Zero of a Linear Polynomial

Zero of a Linear Polynomial

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As we know, a linear polynomial is of the following form:

\[p\left( x \right):ax + b,\,\,a \ne 0\]

There is only one zero of this polynomial, and it is easy to find out that zero. We simply equate this polynomial to 0 and find out the corresponding value of x:

\[\begin{align} & ax + b = 0\\ \Rightarrow  \;\;\;\;\;\; & x =  - \frac{b}{a}\end{align}\]

Note that a must not be equal to 0, otherwise this zero will have an undefined value (in fact, if a is equal to 0, then the original polynomial will not even be linear). Here are some examples:

Liner polynomial Zero
\(x+2\) \(-\frac72\)
\(\pi\;x-3\) \(\frac3\pi\)
\(\sqrt{2\;}x+4\) \(-\frac4{\sqrt2}\)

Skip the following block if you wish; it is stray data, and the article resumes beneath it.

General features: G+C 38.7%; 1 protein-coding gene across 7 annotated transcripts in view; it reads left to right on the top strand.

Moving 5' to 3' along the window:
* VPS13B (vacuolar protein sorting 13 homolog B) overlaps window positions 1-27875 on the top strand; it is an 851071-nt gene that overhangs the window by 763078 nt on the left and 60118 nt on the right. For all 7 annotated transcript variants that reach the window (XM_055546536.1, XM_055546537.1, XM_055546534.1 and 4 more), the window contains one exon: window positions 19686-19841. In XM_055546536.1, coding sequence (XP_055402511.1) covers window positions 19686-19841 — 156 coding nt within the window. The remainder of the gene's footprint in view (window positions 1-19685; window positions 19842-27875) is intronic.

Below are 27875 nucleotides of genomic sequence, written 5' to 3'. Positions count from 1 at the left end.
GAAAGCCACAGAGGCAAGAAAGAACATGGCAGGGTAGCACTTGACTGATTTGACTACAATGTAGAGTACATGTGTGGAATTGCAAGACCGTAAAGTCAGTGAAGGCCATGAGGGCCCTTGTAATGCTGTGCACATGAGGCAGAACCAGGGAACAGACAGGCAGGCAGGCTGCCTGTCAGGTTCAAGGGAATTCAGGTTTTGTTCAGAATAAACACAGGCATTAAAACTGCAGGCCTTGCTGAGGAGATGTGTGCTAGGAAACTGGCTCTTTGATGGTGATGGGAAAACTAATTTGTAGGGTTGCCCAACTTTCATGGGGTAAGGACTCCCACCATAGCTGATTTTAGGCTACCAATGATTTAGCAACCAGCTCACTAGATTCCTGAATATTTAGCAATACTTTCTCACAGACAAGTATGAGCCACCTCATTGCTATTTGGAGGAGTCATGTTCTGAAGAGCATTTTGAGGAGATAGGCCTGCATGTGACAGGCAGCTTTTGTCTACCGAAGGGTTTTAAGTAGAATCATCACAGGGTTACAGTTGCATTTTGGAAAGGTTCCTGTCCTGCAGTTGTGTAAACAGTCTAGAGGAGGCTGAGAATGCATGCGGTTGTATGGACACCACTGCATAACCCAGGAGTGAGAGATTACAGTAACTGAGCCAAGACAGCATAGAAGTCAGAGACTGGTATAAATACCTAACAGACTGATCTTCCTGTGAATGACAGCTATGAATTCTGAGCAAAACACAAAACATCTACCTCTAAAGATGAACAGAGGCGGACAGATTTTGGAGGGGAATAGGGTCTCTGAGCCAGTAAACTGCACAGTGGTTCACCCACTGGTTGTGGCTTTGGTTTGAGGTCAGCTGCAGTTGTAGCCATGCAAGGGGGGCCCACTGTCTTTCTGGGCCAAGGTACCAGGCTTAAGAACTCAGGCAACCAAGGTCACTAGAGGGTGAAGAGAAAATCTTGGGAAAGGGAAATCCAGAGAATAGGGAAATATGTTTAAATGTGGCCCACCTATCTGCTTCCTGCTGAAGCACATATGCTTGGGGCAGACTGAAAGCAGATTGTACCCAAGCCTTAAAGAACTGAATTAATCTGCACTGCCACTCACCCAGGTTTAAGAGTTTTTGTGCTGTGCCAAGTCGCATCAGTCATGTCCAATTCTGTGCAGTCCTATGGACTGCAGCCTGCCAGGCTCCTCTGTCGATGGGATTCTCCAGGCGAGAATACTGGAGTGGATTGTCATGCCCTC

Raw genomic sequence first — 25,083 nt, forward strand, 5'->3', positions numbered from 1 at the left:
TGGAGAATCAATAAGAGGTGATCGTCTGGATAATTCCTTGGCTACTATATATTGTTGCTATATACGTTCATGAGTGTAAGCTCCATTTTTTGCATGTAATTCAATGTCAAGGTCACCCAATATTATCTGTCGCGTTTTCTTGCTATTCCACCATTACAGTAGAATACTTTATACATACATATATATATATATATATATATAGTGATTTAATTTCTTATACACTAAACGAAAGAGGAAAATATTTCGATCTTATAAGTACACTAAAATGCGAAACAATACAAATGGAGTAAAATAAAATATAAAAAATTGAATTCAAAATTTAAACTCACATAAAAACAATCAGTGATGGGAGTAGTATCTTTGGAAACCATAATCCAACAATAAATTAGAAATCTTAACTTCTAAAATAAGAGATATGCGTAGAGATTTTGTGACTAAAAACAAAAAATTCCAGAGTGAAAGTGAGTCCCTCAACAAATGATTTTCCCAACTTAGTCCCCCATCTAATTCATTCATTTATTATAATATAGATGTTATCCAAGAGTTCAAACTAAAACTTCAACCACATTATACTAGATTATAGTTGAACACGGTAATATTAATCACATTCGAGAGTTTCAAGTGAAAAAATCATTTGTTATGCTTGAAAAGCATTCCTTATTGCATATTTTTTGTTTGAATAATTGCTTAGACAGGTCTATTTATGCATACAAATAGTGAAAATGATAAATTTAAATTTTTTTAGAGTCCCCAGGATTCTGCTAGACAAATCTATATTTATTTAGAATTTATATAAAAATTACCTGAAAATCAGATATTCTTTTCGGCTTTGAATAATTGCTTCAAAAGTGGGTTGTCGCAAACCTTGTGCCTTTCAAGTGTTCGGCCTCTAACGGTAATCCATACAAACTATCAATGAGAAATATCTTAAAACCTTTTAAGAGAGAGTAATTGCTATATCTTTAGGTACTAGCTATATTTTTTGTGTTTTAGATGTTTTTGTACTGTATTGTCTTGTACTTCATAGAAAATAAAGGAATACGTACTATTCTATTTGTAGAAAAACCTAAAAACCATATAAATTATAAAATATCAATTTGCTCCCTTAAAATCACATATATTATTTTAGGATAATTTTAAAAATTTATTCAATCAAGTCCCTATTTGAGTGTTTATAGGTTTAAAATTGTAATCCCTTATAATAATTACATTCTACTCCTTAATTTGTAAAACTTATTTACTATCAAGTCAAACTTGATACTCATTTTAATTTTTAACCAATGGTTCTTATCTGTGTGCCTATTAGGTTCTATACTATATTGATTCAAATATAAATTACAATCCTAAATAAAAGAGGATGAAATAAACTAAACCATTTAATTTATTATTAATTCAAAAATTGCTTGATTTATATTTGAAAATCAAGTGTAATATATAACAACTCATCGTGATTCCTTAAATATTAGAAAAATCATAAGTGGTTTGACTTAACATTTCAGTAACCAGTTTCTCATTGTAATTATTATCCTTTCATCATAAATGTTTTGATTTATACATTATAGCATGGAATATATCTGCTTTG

\(-\sqrt[{}]3x+7\) \(\frac7{\sqrt3}\)

 

 

How many zero's does a linear polynomial have?

  • Linear Polynomials have only 1 zero, whereas quadratic and cubic polynomials have 2 and 3 zeroes respectively.

How do you find the zeros of a polynomial step by step?

  • To find the zeros of a polynomial follow these steps (uses Rational Root Test)
  • Step 1: Find factors of the leading coefficient.
  • Step 2: Find factors of the constant.
  • Step 3: Find all the POSSIBLE rational zeros or roots.
  • Step 1: Find factors of the leading coefficient.
  • Step 2: Find factor of the constant.
  • Step 3: Find all the possible rational zeros or roots.

What is the zero of a linear polynomial?

  • In order to find the zero of a linear polynomial equate P(x)= 0. Therefore the zero of a linear polynomial ax+b is -b/a

What makes a polynomial linear?

  • any polynomial that can be defined by an equation of the form. p(x) = ax + b. where a and b are real numbers and a (not equal to sign) 0 is considered to be linear. For example, p(x)=3x-7

Is Pi a polynomial?

  • Since a polynomial refers to an equation that has four or more variables, Pi (π) cannot be considered as a polynomial. It is only a value referring to the circumference of a circle.
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